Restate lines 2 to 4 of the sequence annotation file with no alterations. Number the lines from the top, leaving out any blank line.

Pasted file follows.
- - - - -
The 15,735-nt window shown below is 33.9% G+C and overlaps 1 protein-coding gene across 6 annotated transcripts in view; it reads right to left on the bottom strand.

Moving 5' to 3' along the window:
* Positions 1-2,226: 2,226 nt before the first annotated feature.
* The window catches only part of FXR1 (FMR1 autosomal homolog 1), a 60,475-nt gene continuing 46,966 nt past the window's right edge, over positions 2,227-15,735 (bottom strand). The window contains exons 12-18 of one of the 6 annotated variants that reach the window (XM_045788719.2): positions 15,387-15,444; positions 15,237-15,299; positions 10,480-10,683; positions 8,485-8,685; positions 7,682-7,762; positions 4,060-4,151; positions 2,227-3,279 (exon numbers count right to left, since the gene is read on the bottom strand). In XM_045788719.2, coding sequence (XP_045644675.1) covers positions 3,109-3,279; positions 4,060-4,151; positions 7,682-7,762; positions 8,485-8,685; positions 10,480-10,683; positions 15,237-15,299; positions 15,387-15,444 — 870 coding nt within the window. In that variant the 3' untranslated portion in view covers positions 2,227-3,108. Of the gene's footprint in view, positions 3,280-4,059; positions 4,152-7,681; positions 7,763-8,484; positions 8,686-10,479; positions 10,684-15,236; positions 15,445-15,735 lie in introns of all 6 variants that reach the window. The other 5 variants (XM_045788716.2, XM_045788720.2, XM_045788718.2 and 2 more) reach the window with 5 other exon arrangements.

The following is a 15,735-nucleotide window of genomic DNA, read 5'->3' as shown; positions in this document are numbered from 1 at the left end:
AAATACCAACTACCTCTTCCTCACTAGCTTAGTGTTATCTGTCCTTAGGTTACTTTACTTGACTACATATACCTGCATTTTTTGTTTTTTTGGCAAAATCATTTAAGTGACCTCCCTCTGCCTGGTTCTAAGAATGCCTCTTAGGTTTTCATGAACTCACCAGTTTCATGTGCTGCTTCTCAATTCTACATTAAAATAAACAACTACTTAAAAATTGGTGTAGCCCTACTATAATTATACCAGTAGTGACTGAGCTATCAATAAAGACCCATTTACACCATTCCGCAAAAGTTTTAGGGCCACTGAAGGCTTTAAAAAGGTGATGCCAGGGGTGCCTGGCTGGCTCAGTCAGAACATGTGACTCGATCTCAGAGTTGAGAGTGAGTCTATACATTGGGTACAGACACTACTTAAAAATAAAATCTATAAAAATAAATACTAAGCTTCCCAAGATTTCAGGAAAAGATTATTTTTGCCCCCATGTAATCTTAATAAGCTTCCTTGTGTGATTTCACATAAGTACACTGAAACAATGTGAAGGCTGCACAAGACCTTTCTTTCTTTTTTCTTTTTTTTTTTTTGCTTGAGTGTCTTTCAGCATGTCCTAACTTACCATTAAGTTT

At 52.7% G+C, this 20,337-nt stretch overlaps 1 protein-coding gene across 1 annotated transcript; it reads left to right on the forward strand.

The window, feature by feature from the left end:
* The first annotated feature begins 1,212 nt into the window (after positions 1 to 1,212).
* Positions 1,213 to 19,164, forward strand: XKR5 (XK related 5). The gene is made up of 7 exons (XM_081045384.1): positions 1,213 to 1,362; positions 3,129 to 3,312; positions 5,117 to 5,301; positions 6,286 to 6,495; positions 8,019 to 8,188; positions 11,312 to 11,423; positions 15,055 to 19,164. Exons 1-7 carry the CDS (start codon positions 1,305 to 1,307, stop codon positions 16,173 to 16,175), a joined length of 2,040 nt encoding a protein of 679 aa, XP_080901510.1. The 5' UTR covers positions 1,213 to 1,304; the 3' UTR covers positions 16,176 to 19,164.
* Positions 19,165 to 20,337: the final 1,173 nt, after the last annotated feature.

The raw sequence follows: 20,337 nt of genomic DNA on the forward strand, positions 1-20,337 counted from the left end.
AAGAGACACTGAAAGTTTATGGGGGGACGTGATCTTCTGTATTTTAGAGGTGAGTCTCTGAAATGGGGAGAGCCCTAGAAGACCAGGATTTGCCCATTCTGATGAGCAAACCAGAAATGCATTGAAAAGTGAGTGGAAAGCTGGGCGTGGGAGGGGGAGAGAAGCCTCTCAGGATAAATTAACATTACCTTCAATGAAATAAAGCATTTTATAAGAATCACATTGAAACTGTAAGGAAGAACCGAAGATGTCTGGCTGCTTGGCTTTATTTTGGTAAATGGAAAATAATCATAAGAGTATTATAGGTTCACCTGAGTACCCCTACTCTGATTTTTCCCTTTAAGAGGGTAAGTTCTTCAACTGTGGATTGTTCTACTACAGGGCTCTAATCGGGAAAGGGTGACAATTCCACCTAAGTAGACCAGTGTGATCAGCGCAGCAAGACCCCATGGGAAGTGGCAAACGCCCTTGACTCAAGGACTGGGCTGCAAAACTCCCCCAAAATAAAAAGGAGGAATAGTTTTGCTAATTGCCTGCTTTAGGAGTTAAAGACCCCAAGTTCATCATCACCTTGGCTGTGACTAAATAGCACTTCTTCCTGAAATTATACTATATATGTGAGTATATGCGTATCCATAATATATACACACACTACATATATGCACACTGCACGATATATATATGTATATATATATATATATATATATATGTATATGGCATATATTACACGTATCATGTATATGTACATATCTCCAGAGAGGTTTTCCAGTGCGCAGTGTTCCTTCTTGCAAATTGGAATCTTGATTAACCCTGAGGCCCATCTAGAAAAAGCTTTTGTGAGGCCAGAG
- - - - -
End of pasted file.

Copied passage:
Moving 5' to 3' along the window:
* Positions 1-2,226: 2,226 nt before the first annotated feature.
* The window catches only part of FXR1 (FMR1 autosomal homolog 1), a 60,475-nt gene continuing 46,966 nt past the window's right edge, over positions 2,227-15,735 (bottom strand). The window contains exons 12-18 of one of the 6 annotated variants that reach the window (XM_045788719.2): positions 15,387-15,444; positions 15,237-15,299; positions 10,480-10,683; positions 8,485-8,685; positions 7,682-7,762; positions 4,060-4,151; positions 2,227-3,279 (exon numbers count right to left, since the gene is read on the bottom strand). In XM_045788719.2, coding sequence (XP_045644675.1) covers positions 3,109-3,279; positions 4,060-4,151; positions 7,682-7,762; positions 8,485-8,685; positions 10,480-10,683; positions 15,237-15,299; positions 15,387-15,444 — 870 coding nt within the window. In that variant the 3' untranslated portion in view covers positions 2,227-3,108. Of the gene's footprint in view, positions 3,280-4,059; positions 4,152-7,681; positions 7,763-8,484; positions 8,686-10,479; positions 10,684-15,236; positions 15,445-15,735 lie in introns of all 6 variants that reach the window. The other 5 variants (XM_045788716.2, XM_045788720.2, XM_045788718.2 and 2 more) reach the window with 5 other exon arrangements.